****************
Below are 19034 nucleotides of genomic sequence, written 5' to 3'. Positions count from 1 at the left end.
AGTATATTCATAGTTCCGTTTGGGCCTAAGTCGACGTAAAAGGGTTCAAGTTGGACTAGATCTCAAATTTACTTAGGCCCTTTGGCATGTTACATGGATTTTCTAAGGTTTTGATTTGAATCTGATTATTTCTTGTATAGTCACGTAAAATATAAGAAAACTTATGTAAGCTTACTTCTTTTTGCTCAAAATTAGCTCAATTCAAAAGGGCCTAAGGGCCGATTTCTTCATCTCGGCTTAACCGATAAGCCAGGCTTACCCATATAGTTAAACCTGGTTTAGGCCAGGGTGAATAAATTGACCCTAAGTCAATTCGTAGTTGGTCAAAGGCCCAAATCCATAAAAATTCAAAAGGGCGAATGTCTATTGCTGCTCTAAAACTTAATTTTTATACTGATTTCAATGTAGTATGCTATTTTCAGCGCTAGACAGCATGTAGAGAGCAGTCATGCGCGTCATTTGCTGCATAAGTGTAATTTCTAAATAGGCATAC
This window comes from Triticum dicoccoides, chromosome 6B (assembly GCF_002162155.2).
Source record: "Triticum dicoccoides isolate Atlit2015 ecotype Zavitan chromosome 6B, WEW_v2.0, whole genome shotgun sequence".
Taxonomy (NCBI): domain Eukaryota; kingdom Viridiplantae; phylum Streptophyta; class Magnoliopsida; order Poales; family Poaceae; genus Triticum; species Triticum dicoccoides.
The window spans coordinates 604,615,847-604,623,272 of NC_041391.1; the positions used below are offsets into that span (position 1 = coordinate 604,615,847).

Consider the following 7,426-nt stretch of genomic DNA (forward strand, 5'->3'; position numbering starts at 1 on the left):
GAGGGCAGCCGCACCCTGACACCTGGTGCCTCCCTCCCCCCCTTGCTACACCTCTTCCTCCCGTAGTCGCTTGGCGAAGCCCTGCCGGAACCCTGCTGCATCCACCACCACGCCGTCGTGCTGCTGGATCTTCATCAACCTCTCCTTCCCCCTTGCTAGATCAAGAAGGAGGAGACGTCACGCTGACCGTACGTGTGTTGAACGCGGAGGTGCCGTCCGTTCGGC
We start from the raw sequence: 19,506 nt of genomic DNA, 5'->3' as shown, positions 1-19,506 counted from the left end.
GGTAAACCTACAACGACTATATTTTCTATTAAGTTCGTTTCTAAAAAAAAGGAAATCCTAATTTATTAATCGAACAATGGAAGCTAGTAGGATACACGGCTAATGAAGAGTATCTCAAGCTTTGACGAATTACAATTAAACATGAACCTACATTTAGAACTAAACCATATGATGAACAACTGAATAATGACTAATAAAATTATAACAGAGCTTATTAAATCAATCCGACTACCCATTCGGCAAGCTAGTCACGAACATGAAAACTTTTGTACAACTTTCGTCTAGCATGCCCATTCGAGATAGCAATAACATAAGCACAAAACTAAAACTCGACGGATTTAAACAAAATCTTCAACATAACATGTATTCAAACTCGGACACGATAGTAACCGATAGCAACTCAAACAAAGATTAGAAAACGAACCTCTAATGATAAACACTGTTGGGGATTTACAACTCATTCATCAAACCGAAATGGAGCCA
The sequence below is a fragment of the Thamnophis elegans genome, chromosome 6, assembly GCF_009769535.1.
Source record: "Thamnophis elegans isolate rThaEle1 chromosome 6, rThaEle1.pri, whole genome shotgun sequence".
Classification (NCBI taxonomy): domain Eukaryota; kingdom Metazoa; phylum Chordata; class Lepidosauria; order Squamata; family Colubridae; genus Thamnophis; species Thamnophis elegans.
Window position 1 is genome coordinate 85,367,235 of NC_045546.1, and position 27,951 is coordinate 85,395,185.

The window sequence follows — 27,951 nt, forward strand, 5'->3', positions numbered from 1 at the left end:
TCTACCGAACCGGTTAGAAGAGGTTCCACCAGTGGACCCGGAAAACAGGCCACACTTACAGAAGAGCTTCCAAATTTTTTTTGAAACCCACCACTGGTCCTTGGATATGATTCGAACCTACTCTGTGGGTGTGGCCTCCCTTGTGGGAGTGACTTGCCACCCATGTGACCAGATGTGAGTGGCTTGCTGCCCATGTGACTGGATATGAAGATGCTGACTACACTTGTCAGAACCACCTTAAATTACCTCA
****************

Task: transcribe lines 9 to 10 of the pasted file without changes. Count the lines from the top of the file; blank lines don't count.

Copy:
We start from the raw sequence: 19,506 nt of genomic DNA, 5'->3' as shown, positions 1-19,506 counted from the left end.
GGTAAACCTACAACGACTATATTTTCTATTAAGTTCGTTTCTAAAAAAAAGGAAATCCTAATTTATTAATCGAACAATGGAAGCTAGTAGGATACACGGCTAATGAAGAGTATCTCAAGCTTTGACGAATTACAATTAAACATGAACCTACATTTAGAACTAAACCATATGATGAACAACTGAATAATGACTAATAAAATTATAACAGAGCTTATTAAATCAATCCGACTACCCATTCGGCAAGCTAGTCACGAACATGAAAACTTTTGTACAACTTTCGTCTAGCATGCCCATTCGAGATAGCAATAACATAAGCACAAAACTAAAACTCGACGGATTTAAACAAAATCTTCAACATAACATGTATTCAAACTCGGACACGATAGTAACCGATAGCAACTCAAACAAAGATTAGAAAACGAACCTCTAATGATAAACACTGTTGGGGATTTACAACTCATTCATCAAACCGAAATGGAGCCA